Perhaps the finest interviewer alive today, Bill Moyers has developed a powerful three-part formula. First, he selects some of the world's greatest thinkers as interview subjects. Second, he asks brilliantly open-ended questions that display intense curiosity and intellectual engagement. Finally, he humbly allows interviewees free rein to share their wisdom. The results are jaw-dropping.

Readers of his new book, "Bill Moyers Journal: The Conversation Continues," will feast on four dozen wide-ranging conversations -- with journalist William Greider, anthropologist Jane Goodall, novelist Louise Erdrich, economist Simon Johnson, and many more -- which brim with big ideas and deep insights.

Texas populist Jim Hightower's interview blends laugh-out-loud humor with dead-on political analysis. Hightower is nauseated that Tea Party types have sought to assume the mantle of populism. "An incoherent outburst of anger" isn't populism, Hightower says. Instead, populism is "helping people be able to get out of the iron grip of the corporate power that is overwhelming" our economy and politics.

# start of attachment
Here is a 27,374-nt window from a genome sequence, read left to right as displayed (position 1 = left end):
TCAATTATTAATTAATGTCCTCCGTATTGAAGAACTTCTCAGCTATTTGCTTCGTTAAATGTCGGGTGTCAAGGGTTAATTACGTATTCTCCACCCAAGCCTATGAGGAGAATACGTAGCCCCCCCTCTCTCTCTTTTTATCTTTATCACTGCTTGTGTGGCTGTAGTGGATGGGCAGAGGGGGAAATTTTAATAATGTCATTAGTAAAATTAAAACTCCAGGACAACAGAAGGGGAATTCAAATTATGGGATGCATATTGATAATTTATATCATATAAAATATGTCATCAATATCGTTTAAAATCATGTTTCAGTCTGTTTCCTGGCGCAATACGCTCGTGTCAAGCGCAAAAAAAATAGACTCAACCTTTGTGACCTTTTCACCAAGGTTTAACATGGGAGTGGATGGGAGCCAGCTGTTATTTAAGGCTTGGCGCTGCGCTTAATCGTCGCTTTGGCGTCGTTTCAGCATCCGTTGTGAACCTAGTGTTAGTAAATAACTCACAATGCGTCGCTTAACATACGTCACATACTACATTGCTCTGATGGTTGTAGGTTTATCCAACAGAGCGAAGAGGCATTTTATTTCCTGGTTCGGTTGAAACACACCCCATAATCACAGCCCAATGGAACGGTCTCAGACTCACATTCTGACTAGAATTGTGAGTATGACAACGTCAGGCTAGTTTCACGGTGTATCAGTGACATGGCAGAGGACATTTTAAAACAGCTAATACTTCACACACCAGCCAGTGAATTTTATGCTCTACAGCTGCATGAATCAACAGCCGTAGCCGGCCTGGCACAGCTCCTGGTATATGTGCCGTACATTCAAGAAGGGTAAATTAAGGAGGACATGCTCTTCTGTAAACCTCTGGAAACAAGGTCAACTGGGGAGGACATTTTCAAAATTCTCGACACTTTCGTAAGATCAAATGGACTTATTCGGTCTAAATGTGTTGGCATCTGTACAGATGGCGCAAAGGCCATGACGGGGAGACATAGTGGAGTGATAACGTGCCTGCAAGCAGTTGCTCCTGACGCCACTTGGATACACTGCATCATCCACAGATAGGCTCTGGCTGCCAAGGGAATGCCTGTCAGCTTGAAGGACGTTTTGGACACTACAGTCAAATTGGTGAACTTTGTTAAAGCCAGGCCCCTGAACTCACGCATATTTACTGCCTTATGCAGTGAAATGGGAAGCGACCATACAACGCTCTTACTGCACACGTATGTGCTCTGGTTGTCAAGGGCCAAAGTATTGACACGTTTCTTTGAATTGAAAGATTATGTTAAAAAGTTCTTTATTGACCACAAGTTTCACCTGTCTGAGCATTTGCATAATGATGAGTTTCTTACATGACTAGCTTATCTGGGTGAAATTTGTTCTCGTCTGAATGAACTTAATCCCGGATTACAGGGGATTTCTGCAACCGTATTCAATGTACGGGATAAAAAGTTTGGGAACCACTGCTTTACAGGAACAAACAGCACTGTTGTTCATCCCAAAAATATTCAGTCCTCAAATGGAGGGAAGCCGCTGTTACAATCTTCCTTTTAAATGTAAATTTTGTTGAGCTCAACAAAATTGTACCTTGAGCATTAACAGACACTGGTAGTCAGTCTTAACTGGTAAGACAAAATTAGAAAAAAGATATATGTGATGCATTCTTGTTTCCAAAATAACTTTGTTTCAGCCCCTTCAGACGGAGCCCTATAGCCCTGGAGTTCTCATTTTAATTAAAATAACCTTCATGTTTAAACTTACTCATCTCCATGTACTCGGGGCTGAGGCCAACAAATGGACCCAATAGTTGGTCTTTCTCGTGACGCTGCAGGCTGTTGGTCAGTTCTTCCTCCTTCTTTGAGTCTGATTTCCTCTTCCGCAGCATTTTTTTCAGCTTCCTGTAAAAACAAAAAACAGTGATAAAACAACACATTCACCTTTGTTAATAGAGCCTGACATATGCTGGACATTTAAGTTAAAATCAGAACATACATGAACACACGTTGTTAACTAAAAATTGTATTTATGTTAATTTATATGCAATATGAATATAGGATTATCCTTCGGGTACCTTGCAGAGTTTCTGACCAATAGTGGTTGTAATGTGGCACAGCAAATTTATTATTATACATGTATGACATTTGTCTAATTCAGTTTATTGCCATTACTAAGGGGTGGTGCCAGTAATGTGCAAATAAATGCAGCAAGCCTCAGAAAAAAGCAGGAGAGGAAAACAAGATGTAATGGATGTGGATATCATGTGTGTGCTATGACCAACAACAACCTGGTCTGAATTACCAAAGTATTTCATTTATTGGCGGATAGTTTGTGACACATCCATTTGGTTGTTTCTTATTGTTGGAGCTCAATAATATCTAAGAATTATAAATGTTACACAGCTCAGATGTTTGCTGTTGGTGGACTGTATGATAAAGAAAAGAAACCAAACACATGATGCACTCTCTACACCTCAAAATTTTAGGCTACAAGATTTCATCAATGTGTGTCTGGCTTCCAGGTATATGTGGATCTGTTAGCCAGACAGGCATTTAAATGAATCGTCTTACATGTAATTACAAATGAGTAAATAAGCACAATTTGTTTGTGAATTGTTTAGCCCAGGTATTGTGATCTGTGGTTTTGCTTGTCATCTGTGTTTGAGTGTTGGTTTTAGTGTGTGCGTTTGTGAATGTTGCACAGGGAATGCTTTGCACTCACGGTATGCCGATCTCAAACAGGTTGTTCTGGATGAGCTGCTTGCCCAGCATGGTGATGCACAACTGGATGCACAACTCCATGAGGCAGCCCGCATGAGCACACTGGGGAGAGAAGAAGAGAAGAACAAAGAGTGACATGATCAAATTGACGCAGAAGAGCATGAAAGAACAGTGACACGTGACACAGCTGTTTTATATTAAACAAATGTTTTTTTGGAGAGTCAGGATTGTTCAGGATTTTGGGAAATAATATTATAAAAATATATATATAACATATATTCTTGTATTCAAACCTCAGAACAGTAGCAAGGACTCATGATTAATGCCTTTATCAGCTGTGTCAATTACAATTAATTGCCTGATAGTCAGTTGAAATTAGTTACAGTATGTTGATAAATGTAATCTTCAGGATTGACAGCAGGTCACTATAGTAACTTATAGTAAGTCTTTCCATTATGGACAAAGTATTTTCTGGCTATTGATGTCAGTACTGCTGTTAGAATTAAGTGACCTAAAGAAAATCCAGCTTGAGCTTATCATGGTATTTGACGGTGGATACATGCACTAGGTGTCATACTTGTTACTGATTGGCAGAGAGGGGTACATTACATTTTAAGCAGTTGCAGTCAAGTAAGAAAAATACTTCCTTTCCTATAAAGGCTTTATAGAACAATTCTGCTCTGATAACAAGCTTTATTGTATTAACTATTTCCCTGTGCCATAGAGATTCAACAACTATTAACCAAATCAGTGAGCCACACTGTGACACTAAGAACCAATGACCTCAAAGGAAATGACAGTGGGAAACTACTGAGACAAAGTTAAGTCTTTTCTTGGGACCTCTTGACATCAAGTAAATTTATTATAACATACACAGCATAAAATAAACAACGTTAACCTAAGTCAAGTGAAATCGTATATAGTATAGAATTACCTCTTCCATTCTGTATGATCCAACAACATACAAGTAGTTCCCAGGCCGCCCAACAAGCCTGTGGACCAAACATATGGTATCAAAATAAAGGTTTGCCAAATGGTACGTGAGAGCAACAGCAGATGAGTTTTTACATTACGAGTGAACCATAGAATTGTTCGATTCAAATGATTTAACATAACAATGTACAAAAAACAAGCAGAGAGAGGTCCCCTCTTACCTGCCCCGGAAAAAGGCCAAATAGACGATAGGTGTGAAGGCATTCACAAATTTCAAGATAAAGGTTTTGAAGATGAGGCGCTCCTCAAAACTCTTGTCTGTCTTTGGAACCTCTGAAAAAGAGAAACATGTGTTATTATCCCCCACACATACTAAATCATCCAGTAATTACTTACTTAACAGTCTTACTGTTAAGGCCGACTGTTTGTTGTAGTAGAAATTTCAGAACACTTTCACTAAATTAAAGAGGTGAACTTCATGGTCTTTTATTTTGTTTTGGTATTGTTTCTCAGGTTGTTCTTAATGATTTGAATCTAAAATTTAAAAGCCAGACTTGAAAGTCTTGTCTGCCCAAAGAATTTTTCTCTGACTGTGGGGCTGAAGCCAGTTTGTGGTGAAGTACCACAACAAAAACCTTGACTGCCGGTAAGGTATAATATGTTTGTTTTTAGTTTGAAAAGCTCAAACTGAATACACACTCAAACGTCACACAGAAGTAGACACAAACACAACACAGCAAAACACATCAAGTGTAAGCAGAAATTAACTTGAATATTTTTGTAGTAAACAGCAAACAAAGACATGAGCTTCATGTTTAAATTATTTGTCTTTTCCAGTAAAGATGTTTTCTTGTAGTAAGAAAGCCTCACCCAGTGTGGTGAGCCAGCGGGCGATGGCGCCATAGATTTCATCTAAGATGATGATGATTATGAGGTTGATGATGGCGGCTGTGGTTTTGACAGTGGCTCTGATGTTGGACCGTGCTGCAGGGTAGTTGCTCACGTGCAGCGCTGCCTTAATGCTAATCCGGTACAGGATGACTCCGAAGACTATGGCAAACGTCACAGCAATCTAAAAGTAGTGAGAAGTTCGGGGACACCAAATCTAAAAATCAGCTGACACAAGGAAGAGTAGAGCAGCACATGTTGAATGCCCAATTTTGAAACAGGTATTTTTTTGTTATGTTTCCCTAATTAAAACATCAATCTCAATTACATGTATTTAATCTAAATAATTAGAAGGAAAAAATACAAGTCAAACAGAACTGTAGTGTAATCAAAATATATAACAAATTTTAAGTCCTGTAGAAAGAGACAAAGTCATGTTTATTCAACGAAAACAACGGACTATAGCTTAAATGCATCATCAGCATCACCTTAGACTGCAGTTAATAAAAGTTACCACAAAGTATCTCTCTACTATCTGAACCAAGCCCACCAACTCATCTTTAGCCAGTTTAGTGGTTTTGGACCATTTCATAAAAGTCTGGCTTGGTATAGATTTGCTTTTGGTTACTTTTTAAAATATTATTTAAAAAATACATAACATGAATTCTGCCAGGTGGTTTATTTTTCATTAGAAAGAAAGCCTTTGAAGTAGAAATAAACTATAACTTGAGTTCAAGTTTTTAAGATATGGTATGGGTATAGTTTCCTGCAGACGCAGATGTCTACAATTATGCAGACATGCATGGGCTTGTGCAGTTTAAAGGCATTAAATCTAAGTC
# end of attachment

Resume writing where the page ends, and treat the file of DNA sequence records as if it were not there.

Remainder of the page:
One of the main concerns of Moyers and these interviewees is the growing gap between rich and poor. As policy analyst and author Holly Sklar tells Moyers, "It's not that the [economic] pie has expanded ... the rich are just taking more." David Simon, creator of HBO's "The Wire," discusses how economically blighted inner cities such as Baltimore have been purposely neglected. "The drug war is war on the underclass now," says Simon. Comedian Jon Stewart speaks brilliantly about the role of political humor, describing it as "a way of not being helpless and not being hopeless." This book -- provocative, absorbing and necessary -- is equally bracing.